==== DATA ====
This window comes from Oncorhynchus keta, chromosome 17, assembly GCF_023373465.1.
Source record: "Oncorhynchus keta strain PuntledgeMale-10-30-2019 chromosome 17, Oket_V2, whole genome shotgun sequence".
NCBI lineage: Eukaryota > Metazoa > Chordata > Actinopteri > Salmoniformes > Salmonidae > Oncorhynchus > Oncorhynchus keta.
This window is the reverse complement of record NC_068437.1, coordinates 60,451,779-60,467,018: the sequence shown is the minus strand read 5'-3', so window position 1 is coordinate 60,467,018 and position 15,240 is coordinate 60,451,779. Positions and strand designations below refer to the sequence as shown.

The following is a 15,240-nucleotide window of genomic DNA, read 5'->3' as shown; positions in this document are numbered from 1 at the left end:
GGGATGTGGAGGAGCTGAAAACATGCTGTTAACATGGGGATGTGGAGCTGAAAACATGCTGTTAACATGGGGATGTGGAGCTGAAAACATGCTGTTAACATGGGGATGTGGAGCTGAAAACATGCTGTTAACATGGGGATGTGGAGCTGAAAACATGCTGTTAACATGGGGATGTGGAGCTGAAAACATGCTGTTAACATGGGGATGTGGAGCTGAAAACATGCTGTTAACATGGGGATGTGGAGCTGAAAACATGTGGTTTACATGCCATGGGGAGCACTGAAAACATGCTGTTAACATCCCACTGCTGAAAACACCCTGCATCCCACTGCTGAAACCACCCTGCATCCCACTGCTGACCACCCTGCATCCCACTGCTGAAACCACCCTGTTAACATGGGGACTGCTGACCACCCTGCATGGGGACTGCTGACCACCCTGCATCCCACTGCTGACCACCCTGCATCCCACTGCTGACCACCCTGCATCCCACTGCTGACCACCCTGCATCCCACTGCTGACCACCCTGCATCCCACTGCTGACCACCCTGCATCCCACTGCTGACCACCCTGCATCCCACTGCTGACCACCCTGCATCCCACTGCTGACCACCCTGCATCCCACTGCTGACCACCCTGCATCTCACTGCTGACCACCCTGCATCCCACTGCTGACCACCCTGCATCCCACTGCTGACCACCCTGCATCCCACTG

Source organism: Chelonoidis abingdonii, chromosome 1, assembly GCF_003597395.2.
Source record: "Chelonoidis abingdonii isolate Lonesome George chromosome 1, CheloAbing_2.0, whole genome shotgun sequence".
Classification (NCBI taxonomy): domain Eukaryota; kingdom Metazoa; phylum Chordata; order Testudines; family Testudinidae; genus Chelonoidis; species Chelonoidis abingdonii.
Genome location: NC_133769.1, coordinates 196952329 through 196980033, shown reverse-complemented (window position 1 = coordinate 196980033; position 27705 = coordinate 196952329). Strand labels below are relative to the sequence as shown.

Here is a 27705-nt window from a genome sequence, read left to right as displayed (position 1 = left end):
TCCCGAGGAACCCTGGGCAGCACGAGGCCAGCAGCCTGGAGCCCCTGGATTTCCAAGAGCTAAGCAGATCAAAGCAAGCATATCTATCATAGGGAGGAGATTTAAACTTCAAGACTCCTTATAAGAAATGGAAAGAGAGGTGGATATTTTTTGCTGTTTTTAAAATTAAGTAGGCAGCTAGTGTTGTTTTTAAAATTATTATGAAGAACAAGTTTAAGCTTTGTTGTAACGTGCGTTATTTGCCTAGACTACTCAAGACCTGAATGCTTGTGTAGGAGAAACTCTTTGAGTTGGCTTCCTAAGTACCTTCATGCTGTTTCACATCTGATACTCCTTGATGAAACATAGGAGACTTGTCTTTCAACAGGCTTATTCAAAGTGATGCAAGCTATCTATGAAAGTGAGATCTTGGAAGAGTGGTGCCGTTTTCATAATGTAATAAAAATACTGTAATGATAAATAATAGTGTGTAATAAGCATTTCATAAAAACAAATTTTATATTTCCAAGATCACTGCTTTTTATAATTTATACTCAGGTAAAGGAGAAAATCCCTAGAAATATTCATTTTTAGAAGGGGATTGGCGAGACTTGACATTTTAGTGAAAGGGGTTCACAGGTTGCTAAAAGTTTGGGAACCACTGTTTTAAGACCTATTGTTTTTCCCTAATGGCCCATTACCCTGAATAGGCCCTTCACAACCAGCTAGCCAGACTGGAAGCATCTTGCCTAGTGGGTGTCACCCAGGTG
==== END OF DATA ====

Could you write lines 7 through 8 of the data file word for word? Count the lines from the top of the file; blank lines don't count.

Source organism: Chelonoidis abingdonii, chromosome 1, assembly GCF_003597395.2.
Source record: "Chelonoidis abingdonii isolate Lonesome George chromosome 1, CheloAbing_2.0, whole genome shotgun sequence".